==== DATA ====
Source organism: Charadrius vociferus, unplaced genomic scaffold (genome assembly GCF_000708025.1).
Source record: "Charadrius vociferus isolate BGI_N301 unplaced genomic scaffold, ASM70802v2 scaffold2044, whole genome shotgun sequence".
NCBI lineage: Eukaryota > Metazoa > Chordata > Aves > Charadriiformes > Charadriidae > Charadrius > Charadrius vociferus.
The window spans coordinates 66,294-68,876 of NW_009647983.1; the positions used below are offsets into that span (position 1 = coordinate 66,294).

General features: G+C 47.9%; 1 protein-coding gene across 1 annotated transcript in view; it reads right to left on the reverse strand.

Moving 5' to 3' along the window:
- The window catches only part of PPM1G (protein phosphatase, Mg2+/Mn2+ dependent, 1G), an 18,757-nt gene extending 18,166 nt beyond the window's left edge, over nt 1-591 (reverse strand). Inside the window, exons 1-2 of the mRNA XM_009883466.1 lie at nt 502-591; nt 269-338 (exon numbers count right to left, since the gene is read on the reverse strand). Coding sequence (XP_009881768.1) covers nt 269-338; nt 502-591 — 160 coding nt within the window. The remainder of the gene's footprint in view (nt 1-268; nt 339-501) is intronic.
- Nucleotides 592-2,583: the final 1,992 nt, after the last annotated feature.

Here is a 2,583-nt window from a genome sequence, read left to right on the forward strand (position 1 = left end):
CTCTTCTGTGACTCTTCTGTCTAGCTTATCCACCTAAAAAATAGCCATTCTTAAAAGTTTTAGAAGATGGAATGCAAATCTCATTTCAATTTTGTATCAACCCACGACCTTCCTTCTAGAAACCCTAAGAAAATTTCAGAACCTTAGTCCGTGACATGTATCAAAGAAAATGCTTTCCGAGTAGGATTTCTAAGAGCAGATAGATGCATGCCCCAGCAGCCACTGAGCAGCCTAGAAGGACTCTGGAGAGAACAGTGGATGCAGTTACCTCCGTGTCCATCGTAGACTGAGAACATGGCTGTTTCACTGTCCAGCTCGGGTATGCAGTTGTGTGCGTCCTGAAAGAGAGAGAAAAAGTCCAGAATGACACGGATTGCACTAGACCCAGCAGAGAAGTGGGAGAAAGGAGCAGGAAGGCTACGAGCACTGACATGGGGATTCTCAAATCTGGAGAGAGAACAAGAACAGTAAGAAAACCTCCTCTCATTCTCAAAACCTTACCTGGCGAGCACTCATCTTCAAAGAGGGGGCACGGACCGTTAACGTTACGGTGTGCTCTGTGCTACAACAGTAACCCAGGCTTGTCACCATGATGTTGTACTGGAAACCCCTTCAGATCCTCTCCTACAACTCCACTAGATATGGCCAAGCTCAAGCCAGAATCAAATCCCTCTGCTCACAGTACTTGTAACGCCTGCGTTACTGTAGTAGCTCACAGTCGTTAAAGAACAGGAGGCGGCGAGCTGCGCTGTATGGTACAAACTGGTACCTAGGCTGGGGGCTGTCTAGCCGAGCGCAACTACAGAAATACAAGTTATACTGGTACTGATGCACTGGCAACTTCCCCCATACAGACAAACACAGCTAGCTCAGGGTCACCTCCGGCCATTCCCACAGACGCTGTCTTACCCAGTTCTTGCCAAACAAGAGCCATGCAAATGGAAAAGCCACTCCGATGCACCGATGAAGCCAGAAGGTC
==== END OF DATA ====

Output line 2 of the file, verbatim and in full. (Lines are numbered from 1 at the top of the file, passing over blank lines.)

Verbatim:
Source record: "Charadrius vociferus isolate BGI_N301 unplaced genomic scaffold, ASM70802v2 scaffold2044, whole genome shotgun sequence".